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Well, alright. More Nietzsche, then, as Mulligan closes the loop on his Zarathustra-inspired teaching.  One of the ways Friedrich’s term “ubermensch” has been translated is “superman.”  Whether Jerry Siegel and Joe Shuster had the German philosopher in mind when they invented the noblest superhero of them all is a matter of debate, but I think Rob might be having fun with it here.  Certainly our stately, plump Buck Mulligan is quite a spectacle in flight.

Stephen’s thoughts, in the black boxes, come from an old Irish proverb (according to the great Gifford): “Beware of the horns of a bull, of the heels of a horse, of the smile of an Englishman.”  Stephen has been sensing trouble throughout the chapter, and things are no different here.

Mulligan proposes meeting at “The Ship,” which was a Dublin pub, but also has a nice overtone of the ship Telemachus uses to leave Ithaca, and the ship Antinoos uses to try to catch him.  Joyce must have liked the tidiness of the reference.

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The unwanted suitors in Ithaca (in Homer’s Odyssey) are described as eating and drinking up all the wealth of the household, as they wait for Penelope to make a decision about whether to remarry.  Mulligan has no compunction about living off the charity of others, which is even more galling when you consider that he’s clearly from a higher social class and greater family wealth than Stephen.  That Stephen is asked for the key and the two pence for a pint is his final indignity of the chapter.

For any of you interested in money, rest assured that Joyce keeps careful track of it throughout the novel.  Whether it was part of his quest for verisimilitude or just his own cash consciousness, the novel frequently mentions prices charged and amounts paid. There’s even a (more or less) complete budget of Leopold Bloom’s spending at one point.  In this chapter, we’ve seen the milkwoman already perform an elaborate calculation of the tower’s milk bill.

Mulligan’s priestly quote is a travesty of Proverbs 19:17 “He that hath pity on the poor lendeth unto the Lord,” done in the manner of Nietzsche’s Zarathustra.  By taking Stephen’s money, Mulligan is, in a sense, stealing from the poor indeed.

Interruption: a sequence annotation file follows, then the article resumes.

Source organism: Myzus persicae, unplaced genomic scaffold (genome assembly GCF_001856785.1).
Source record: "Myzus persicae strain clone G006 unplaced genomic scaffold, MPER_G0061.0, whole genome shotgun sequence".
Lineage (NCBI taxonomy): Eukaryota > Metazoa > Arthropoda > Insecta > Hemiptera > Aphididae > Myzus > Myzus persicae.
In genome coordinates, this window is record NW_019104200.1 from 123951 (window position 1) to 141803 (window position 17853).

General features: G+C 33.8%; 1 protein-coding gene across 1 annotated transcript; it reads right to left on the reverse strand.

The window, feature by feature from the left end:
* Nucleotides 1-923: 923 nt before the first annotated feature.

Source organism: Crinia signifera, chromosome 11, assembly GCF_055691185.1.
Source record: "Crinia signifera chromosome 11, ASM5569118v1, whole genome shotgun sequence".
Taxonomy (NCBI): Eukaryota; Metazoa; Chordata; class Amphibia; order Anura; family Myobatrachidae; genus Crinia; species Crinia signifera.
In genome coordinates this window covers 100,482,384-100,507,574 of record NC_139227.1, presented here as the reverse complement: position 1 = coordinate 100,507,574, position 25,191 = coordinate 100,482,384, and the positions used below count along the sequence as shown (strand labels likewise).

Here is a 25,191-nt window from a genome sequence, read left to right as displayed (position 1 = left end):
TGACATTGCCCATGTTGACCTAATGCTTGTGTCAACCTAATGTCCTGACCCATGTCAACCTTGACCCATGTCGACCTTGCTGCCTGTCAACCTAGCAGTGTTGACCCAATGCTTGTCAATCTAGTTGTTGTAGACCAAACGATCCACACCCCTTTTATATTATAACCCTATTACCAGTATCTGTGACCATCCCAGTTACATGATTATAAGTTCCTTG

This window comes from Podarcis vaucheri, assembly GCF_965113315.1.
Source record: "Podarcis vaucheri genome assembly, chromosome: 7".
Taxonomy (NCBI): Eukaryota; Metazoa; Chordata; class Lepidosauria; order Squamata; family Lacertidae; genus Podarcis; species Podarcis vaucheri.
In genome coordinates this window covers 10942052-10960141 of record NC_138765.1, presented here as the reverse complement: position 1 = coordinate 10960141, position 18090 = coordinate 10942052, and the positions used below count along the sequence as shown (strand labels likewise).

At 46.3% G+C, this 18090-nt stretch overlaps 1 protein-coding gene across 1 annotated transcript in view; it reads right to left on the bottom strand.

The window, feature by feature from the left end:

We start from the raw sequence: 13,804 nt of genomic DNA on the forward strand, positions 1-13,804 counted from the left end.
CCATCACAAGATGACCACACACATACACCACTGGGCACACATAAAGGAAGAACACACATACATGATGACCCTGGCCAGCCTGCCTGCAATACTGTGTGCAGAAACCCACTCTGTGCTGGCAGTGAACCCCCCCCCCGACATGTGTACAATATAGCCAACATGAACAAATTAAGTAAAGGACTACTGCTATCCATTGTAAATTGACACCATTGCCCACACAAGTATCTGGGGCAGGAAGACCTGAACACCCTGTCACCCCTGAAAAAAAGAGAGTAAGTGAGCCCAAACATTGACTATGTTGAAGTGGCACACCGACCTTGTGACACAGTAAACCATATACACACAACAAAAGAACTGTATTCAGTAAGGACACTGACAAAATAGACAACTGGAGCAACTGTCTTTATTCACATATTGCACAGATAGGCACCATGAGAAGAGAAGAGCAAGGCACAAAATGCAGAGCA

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Mulligan engages in a little smack-talking before diving in the water. Self-consciously or boastfully, he stands naked before jumping in and shows off his Nietzsche, and though he’s joking, he’s also revealing his not-so-secret desire to be linked with Stephen as a superman, as the architect of a new age.

One of the great things about seeing this chapter in the comic form is the way it makes obvious visual elements of the scene. Like Mulligan’s nakedness. When you read the chapter, you know that he’s taken off his clothes and is going to be swimming naked, and on some level you know that as he talks about himself as the Ubermensch, that he’s naked… but seeing it illustrated is another thing entirely.

What does it say about Mulligan? It would have been perfectly ordinary for a man to swim naked at the Forty Foot on a warm June day in 1904, but Mulligan needs to make a show out of it. He ain’t shy. And he also wants to be seen by those around him as being connected to Stephen.

I suppose there’s more I could say about Mulligan’s reference to Nietzsche–just Google “Nietzsche and Joyce” and you get a whole cascade of articles and books. [Here’s one of some interest.]  But I’m leery of going too far down the rabbit hole of references and annotations. Suffice it to say that there was a considerable intellectual fad for his writings across Europe in the early 20th century, and that Mulligan’s reference shows him to be attuned to that fad.  It’s also true that Oliver St. John Gogarty, on whom the character of Mulligan is based, was reading the German philosopher at this time.